Bitwise Operation in C/C++: ORing all XOR'd pairs in O(N)

I need to XOR each possible pair of elements in an array, and then OR those results together. Is it possible to do this in O(N)?

Example:-

If list contain three numbers `10,15 & 17`, Then there will be a total of 3 pairs:

``````d1=10^15=5;

d2=10^17=27;

d3=17^15=30;

k= d1 | d2 | d3 ;

K=31
``````
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Could you please clarify how O(n) relates to pairs of array elements? Is the example an array of 3 elements? If so, what would operations would be performed on an array of 4 elements? –  wallyk Mar 20 at 19:35
can you be more clear about question? –  LearningC Mar 20 at 19:36
This is a nice puzzle, poorly asked. –  AShelly Mar 20 at 20:26
What is "C/C++"? –  Lightness Races in Orbit Mar 20 at 20:27

Acutually, it's even easier than Tanmay suggests.

It turns out that most of the pairs are redundant: `(A^B)|(A^C)|(B^C) == (A^B)|(A^C)` and `(A^B)|(A^C)|(A^D)|(B^C)|(B^D)|(C^D) == (A^B)|(A^C)|(A^D)`, etc. So you can just XOR each element with the first, and OR the results:

``````result = 0;
for (i=1; i<N;i++){
result|=data[0]^data[i];
}
``````
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Nice.. Too bad my daily vote limit has reached :D . You'll have to wait for tomorrow. Anyways, TV (Someone please RVA) (Copied from code review) –  Tanmay Patil Mar 20 at 20:34
Thanks. But I'm completely confused by everything you said after TV... –  AShelly Mar 20 at 21:30
TV = Theoretical Vote... Also since I have TV'ed you, someone might be kind enough to vote you for me and say RVA (Real Vote Applied) :D –  Tanmay Patil Mar 20 at 21:41
@TanmayPatil Why should someone vote because a stranger asked them to, when they wouldn't have otherwise? Anyway, I have upvoted this. –  Potatoswatter Apr 25 at 5:05
Well, it's kind of a recommendation. If you don't want to, you obviously shouldn't. Thanks for your comment though, your notification brought me here back when my limit is not reached :D –  Tanmay Patil Apr 25 at 11:32

OR everything, NAND everything, AND both results

Finding all combinations in O(1) is obviously impossible. So the solution had to be something ad-hoc reformulation of the problem. This is a complete intuition. (I don't have proof, but it works).

I am not sure how to solve it mathematically using boolean algebra since it involves finding all combination pairs, but I'll try to explain it using Venn diagram.

The required area is exactly identical to Venn diagram of OR except for the area of AND. Therefore they have to be subtracted. If you try it with `n > 3`, the picture would be even clearer.

The best way to test this method would be to simulate it with algorithms which don't have to be O(1). Anyways, you can try finding a direct proof. If you find it, please kindly share it with us too. :)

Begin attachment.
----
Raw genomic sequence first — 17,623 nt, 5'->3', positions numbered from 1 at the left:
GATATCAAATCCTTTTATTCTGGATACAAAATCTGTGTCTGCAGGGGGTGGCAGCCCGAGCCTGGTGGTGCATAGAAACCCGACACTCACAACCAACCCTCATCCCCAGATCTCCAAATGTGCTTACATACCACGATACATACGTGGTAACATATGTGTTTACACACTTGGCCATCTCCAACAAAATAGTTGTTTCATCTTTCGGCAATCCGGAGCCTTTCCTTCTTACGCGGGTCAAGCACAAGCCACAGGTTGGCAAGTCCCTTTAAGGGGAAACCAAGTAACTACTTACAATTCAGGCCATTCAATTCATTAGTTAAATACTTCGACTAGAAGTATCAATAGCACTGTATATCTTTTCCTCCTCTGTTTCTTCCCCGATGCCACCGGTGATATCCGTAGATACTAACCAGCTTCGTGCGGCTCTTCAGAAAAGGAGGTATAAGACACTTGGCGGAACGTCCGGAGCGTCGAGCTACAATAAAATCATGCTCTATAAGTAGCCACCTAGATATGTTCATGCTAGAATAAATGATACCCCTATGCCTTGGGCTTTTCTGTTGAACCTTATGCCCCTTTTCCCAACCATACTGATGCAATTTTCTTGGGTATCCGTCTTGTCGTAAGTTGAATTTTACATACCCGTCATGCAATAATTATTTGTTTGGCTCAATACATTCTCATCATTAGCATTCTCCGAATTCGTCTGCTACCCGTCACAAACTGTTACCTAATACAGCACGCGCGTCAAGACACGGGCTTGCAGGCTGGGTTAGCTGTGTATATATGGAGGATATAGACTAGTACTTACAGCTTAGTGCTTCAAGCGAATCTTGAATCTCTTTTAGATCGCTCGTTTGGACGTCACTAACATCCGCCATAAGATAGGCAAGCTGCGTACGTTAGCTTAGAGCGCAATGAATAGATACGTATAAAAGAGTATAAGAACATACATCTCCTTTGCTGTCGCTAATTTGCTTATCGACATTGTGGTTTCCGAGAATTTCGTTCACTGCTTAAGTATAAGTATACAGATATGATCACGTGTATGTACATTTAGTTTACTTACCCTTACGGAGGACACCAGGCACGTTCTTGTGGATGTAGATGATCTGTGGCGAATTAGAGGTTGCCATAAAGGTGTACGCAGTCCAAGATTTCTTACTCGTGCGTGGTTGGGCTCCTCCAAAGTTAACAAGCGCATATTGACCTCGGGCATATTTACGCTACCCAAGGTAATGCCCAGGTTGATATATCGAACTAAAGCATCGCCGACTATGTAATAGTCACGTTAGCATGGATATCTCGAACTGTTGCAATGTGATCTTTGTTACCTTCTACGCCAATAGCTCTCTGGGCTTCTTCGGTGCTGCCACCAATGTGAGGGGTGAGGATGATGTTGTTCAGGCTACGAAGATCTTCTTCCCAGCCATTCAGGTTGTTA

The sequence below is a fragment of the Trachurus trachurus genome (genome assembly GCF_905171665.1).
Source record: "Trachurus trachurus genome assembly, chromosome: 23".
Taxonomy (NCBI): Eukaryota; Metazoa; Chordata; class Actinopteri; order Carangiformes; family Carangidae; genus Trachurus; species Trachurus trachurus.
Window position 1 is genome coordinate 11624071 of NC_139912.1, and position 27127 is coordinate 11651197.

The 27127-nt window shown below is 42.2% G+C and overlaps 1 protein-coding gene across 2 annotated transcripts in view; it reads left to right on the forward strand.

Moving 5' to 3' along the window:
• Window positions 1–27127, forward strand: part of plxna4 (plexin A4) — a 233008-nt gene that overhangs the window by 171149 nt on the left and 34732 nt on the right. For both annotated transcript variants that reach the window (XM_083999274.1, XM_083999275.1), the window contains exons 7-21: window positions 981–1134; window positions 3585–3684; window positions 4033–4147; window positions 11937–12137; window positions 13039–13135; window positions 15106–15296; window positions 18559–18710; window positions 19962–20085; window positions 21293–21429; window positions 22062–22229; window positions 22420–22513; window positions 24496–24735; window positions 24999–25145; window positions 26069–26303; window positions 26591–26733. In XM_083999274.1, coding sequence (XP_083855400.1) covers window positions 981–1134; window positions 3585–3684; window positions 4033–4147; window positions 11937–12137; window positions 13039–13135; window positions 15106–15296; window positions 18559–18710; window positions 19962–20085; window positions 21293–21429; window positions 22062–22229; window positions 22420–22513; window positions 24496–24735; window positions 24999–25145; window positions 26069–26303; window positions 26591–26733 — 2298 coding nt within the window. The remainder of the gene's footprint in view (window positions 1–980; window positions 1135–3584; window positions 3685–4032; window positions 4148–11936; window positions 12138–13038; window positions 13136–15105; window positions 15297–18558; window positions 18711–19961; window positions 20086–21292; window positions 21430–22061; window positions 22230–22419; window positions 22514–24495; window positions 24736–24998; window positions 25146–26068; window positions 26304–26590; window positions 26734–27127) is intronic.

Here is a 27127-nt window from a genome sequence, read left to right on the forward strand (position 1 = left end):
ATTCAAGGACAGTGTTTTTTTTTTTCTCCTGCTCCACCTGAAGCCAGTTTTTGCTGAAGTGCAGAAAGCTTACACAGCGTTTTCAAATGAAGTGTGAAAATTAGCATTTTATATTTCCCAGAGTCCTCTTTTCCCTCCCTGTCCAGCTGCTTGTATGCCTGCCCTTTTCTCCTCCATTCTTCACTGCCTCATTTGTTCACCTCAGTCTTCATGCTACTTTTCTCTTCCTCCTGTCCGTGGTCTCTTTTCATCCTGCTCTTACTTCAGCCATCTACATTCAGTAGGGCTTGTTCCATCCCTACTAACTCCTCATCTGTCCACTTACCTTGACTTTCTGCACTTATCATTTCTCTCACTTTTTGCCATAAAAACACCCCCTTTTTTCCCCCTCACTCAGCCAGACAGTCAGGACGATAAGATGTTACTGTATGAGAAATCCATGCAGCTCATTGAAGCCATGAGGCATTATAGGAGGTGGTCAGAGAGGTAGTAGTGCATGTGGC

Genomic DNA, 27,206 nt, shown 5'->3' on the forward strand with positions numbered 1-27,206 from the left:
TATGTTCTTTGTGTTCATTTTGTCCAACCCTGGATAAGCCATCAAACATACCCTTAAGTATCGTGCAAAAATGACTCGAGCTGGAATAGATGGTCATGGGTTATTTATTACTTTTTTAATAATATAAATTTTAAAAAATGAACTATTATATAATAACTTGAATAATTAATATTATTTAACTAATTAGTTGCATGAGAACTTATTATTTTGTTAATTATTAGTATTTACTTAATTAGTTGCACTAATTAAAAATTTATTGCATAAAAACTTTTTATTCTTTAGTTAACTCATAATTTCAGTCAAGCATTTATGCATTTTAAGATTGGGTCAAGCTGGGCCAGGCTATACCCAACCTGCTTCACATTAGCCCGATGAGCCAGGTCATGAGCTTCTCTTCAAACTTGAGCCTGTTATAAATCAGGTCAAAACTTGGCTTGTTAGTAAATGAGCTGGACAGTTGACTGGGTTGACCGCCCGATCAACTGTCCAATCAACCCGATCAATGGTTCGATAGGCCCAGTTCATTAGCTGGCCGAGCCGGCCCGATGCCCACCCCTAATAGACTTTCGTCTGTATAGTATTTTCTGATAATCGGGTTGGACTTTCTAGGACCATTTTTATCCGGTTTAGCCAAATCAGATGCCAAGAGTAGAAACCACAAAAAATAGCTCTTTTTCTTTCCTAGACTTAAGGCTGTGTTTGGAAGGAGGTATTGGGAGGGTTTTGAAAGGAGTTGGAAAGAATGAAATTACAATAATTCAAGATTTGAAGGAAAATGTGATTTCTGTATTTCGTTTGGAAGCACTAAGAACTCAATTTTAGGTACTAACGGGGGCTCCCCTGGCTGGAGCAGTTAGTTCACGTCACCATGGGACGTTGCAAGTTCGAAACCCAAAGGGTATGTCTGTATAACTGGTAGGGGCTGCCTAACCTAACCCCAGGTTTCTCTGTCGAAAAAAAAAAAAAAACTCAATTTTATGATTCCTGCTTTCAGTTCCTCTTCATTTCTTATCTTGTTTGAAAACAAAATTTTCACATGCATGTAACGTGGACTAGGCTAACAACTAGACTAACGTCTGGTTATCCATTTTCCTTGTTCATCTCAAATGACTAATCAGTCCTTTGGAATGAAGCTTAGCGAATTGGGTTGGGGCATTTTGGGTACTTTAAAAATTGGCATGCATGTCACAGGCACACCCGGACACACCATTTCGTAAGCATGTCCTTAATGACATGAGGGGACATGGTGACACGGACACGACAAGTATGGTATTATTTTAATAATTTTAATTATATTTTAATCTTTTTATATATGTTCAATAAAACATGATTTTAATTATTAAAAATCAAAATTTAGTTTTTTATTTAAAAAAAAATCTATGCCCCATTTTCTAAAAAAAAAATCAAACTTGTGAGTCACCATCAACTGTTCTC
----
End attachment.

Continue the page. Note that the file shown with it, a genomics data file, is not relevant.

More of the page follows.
As far as your question goes, I'm sure you can implement it in O(1) yourself easily.

Good luck.

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Hmm, I can't imagine what the picture for n > 4 would even look like... –  Oli Charlesworth Mar 20 at 20:06
That's not the picture for N = 4; there should be 16 regions, but you only have 14... –  Oli Charlesworth Mar 20 at 20:11
Wolfram alpha confirms this: wolframalpha.com/input/…, and has the venn diagram. See the 'CNF' equivalence. –  AShelly Mar 20 at 20:14
There are 16 regions, but two specific regions are null. The common region in opposite circles where remaining circles are absent. So there are 16 - 2 regions in this image. I tried my best to incorporate as many out of 16 sections as I could. Sorry that I couln't find a way to add those 2. If you can, feel free to edit it; help would be appreciated. Thanks. –  Tanmay Patil Mar 20 at 20:16
Thanks AShelly :D –  Tanmay Patil Mar 20 at 20:18

Bitwise means that you only care about 1 or 0...

• The OR phase is true if at least one "pair XOR" is true.
• There exists only two series for which all "pair XOR" are false : `1,1,1,1,1,1,1,1` and `0,0,0,0,0,0`.

The solution is therefore a `for` loop to test if all items are 1 or 0.

And this is O(n) !

Bye,

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You can just do what is straightforward: loop over all the pairs, 'xor' them, and 'or' the sub results. Here is a function that expects a pointer to the start of the array, and the size of the array. I typed it here without trying it, but even if it is not correct, I hope you get the idea.

``````unsigned int compute(const unsigned int *p, size_t size)
{
assert(size >= 2);

size_t counter = size - 1;
unsigned int value = 0;

while (counter != 0) {
value |= *p ^ *(p + 1);
++p;
--counter;
}
return value;
}
``````
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